PERSPECTIVE: Voters also will find lesser-known issues on ballot

As candidates for elective office are garnering most of the political attention, a number of ballot issues must also be decided by Missouri's voters.

Several of the higher profile issues have already been discussed, but there are more issues attracting less attention.

Constitutional Amendment No. 1 would require assessors in all Missouri counties with a charter form of government except Jackson County, to be elected rather than appointed. From a practical standpoint, this amendment will have minimal immediate impact.

There are only four counties which use a charter form of government; St. Louis, St. Charles, Jefferson and Jackson.

St. Charles and Jefferson already elect their assessors. On Aug. 3 of this year St. Louis County voters approved a measure providing for electing assessors beginning in 2011. Jackson County was to be exempted from the measure, but it may be included if the census shows an increase in population.

Counties and cities may not be specifically named in Missouri statutes, therefore, they are described by population, location and forms of government.

The exemption in the proposal mentions counties with a charter form of government and a population between 600,000 and 699,999.

In the 2000 census, Jackson County had a population of 654,000. If this number rises to 700,000 or above, the county will be subject to the law if it passes.

Constitutional Amendment No. 2 is a proposal to exempt certain retired soldiers from property taxes on their homes.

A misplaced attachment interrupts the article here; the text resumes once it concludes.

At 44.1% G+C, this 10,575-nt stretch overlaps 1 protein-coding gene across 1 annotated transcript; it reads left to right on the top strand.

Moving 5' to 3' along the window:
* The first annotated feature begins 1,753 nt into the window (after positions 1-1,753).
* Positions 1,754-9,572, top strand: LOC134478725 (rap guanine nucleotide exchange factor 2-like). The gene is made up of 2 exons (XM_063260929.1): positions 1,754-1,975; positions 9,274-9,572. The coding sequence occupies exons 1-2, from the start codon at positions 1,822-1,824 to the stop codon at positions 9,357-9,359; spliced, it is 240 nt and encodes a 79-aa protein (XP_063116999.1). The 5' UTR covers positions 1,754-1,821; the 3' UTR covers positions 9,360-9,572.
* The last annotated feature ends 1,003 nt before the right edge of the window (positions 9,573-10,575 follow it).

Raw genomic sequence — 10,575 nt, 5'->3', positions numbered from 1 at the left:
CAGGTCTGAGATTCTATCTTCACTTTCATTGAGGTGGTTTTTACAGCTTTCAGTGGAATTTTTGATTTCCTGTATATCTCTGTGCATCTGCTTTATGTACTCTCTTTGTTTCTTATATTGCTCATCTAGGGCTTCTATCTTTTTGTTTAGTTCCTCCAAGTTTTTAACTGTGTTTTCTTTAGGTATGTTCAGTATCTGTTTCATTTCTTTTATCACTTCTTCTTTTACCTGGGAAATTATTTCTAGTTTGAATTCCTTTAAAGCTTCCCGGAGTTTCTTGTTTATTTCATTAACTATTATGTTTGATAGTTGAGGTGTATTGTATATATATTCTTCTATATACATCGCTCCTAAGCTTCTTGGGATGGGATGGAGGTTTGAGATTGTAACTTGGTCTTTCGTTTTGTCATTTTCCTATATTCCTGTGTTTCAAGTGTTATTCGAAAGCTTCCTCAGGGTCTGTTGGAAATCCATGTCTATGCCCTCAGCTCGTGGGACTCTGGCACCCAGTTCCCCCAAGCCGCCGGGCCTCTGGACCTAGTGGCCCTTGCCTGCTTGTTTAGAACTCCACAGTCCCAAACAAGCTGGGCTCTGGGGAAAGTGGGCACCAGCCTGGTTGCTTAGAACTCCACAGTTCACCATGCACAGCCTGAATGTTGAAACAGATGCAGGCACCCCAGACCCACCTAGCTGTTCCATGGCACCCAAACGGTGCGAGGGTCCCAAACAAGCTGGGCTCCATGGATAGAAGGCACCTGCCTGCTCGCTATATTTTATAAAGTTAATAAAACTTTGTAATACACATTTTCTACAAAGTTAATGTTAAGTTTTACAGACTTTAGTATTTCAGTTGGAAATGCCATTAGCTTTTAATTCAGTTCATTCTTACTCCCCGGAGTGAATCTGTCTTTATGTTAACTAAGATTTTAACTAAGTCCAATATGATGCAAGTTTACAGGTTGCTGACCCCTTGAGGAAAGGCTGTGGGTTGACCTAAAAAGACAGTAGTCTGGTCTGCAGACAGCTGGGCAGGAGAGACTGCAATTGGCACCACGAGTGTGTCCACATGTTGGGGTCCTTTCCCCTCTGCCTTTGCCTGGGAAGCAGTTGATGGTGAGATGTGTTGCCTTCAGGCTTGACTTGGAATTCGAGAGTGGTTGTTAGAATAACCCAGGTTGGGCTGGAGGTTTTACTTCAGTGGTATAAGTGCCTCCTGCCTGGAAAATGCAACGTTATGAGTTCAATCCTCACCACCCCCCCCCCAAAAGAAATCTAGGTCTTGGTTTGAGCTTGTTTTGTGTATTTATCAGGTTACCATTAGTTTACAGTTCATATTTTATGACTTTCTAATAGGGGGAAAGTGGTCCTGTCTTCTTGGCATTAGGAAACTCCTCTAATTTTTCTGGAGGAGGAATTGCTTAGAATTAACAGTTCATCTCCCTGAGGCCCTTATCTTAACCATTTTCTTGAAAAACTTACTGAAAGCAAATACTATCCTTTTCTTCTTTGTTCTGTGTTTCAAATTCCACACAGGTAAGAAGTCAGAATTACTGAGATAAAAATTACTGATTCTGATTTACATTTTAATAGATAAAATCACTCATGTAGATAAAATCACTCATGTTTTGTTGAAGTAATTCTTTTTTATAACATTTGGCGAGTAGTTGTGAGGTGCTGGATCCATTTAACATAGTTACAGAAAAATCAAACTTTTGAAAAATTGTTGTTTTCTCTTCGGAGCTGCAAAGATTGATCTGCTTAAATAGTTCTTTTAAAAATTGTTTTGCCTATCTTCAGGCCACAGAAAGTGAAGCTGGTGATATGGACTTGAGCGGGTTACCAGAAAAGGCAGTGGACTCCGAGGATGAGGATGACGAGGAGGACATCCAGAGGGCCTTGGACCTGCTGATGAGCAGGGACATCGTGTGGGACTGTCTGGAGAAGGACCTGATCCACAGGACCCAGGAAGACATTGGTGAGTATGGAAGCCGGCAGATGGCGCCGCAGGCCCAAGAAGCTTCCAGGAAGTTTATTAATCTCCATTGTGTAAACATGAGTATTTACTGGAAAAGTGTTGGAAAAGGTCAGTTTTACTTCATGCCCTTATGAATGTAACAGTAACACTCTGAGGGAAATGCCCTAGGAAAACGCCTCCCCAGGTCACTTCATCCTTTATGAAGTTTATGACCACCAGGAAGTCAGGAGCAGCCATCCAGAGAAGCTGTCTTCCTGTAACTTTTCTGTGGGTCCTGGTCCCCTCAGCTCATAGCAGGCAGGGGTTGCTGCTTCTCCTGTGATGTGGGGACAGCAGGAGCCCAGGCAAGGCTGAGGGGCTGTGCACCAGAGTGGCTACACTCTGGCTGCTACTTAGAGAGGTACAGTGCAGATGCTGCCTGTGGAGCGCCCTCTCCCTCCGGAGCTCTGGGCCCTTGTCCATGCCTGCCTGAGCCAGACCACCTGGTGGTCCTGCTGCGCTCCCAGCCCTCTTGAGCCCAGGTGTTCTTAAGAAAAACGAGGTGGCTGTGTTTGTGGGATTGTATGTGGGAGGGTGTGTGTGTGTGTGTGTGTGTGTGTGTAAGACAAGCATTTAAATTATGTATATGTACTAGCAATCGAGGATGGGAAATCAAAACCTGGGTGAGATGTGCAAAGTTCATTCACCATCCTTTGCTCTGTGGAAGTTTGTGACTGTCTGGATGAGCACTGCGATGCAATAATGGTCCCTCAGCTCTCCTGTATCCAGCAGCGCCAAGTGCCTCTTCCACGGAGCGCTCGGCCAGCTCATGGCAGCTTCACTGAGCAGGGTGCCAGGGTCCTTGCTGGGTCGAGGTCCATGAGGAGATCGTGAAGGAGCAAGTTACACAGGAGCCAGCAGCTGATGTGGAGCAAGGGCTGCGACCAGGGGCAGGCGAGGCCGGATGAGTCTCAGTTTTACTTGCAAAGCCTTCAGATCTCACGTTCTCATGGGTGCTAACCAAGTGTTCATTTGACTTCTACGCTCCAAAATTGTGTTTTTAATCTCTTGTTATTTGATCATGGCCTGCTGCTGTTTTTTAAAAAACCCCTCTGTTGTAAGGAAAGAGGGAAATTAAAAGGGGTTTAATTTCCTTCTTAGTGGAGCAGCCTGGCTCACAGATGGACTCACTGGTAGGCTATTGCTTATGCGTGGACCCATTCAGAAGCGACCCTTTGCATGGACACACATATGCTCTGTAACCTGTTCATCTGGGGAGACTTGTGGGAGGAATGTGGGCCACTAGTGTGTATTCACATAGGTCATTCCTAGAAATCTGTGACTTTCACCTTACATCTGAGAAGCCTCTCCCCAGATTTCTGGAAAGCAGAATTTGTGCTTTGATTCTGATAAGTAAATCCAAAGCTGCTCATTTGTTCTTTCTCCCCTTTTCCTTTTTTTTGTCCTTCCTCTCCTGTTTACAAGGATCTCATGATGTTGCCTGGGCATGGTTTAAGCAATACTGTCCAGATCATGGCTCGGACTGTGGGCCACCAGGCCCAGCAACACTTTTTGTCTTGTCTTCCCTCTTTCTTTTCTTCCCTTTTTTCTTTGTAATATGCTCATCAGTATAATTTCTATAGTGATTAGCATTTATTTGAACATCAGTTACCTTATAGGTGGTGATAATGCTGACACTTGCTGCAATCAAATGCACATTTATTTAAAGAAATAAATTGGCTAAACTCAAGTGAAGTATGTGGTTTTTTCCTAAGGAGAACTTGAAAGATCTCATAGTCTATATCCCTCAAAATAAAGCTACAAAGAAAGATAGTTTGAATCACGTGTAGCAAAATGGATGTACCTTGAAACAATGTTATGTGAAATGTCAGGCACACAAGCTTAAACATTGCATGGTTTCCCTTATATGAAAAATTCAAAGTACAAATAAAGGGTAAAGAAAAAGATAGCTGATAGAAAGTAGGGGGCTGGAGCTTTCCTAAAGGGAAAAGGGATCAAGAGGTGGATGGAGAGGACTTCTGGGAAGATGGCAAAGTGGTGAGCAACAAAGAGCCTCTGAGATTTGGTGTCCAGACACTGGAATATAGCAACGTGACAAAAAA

To qualify for the exemption, the individual must have total disability specifically connected to their military service and also have been a prisoner of war. The exact number of retired troops eligible for the exemption has not been determined, but it is expected to be minimal.

Voters will be asked whether they wish to retain Supreme Court Justice Zel Fischer to the bench. Under the Missouri Plan, Supreme Court Justices are selected by the governor from a list compiled by a judicial commission.

After serving one year, they must stand for retention at the next general election. Judge Fischer was appointed in 2008 by Gov. Matt Blunt.

Although there was a general election in 2008, Fischer had not yet served an entire year prior to the election date.

As usual, I can be reached at State Senate, State Capitol, Jefferson City, MO 65101 or 573-751-2076, or carl_vogel@senate.mo.gov for your comments, questions, or advice.

State Sen. Carl Vogel, R-Jefferson City, represents Missouri's 6th District.

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